In the Fall 2017 semester, the UHM Department of Anthropology will be offering a colloquia series. Each will be held Thursday at 3:00PM in Crawford Hall 115 on the scheduled date unless otherwise noted. Reception to follow talks scheduled for Crawford Hall.
This talk is co-sponsored by the Center for Southeast Asian Studies.
THURSDAY, October 5, 3:00pm, Crawford Hall 115
Monumentality and institutionalized religion are hallmarks of sociopolitical complexities associated with chiefdoms and states. Besides the ideological and political symbolism of the monumental architecture, written records indicate that their economic aspect, temple economy, was prominent among early civilizations from Mesopotamia to South and Southeast Asia. This paper explores the relationship between temple economy and the pre-Angkorian state. Documentary sources suggest that state emerged in the middle and lower Mekong regions by c. 6th century CE where the Chinese documents describe the rise of the Chenla kingdom. This period also marked the appearance of a suite of new traditions including brick temples, elaborate Indic statuary, and Khmer and Sanskrit inscriptions associated with these temples. The Cambodia middle Mekong region offers a window to this process of state development by synthesizing the archaeological evidence (settlement patterns, and chronometrically-anchored ceramic traditions and brick temples) with the epigraphic evidence of temple economy and an economic model derived from ethnographic research and historical documents.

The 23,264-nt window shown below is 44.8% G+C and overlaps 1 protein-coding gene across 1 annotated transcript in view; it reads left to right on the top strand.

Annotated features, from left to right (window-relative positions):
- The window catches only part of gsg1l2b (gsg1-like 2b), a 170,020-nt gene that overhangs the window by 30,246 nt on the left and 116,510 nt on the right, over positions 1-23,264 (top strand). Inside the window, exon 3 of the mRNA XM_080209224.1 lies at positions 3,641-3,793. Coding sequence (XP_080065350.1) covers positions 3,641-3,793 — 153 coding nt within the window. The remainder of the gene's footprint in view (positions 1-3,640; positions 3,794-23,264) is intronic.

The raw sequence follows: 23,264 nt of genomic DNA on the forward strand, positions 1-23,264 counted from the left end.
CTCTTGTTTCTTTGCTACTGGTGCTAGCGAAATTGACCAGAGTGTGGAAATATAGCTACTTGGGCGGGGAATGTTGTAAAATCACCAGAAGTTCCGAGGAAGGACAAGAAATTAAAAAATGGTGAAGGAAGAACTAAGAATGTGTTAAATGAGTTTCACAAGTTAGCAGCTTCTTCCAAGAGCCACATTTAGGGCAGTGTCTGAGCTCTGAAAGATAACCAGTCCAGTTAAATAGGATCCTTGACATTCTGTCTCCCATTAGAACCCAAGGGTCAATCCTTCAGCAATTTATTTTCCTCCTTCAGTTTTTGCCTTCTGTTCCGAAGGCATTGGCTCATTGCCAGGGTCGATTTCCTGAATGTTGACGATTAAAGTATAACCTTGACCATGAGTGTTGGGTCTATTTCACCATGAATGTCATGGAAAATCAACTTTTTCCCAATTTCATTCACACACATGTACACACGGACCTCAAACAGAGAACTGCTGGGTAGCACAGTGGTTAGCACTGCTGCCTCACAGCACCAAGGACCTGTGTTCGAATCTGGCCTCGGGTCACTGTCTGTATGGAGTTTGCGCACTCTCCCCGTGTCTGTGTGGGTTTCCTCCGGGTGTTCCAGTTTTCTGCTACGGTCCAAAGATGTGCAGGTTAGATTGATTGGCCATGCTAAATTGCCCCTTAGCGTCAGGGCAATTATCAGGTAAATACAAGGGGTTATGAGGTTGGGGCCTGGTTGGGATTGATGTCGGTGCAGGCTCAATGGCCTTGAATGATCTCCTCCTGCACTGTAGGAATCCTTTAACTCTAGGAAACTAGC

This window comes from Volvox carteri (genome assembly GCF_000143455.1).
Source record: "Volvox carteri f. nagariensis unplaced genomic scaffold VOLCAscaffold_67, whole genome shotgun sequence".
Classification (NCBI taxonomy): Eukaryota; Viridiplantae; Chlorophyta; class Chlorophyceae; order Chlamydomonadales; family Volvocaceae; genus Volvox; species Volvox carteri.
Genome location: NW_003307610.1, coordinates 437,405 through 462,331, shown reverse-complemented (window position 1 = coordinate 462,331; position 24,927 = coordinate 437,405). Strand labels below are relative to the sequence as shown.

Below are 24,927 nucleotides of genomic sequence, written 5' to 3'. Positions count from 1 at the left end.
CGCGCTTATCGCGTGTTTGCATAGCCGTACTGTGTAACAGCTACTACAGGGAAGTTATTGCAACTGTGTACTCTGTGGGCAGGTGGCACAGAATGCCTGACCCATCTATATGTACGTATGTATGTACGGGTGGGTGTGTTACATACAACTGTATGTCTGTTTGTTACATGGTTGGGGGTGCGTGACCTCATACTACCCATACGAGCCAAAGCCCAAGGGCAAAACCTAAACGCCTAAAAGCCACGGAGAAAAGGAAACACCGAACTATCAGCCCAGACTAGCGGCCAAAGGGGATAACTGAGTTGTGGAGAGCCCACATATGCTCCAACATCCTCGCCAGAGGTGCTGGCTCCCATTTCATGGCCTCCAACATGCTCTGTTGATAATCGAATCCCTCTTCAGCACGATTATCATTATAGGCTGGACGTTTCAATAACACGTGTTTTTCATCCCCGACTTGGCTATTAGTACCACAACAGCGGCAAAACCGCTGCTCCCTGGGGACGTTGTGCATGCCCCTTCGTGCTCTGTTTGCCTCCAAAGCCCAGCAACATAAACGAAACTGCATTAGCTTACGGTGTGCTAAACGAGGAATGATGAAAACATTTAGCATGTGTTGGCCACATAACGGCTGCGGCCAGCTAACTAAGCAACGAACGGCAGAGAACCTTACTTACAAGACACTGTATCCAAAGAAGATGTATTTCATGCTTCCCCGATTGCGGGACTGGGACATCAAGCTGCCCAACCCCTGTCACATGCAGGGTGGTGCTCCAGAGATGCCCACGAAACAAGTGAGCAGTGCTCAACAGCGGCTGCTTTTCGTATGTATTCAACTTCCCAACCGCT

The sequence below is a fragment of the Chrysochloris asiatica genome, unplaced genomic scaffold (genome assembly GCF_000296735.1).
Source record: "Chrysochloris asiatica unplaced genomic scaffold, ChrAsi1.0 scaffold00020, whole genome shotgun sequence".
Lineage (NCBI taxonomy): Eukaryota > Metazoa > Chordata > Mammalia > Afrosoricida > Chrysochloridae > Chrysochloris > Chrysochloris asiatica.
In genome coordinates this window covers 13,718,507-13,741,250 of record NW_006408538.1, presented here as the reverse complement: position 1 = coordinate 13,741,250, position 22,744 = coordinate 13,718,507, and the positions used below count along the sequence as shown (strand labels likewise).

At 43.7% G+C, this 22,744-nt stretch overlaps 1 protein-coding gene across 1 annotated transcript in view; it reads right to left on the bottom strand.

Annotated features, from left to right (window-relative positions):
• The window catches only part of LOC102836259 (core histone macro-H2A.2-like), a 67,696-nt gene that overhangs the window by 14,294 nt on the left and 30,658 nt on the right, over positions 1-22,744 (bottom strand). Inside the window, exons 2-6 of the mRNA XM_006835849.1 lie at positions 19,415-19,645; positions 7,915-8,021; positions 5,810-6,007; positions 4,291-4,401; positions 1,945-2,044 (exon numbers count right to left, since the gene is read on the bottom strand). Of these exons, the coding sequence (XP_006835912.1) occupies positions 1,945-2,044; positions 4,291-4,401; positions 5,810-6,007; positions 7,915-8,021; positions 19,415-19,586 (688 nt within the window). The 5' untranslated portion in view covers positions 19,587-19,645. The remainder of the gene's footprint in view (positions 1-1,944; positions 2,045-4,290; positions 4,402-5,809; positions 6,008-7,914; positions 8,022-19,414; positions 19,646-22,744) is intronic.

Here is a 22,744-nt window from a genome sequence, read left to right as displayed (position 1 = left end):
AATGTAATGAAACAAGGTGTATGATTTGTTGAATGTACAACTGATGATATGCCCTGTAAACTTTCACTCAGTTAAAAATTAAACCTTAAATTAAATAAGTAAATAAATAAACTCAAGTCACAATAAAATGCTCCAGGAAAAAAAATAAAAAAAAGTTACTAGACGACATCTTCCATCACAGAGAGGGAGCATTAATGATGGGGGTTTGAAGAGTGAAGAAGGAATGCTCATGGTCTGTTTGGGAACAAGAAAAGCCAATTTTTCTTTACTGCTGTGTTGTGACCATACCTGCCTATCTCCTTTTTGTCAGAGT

Piphal Heng is currently a PhD candidate at UHM-Department of Anthropology. Heng’s interests lie in archaeological political economy, settlement patterns, state formation, and ceramic production and consumption. Cross-trained in history, epigraphy, and art history at the Cambodia Royal University of Fine Arts, Heng is interested in a multidisciplinary approach to study changes in the sociopolitical and economic system in Cambodia relative to other states in Southeast Asia.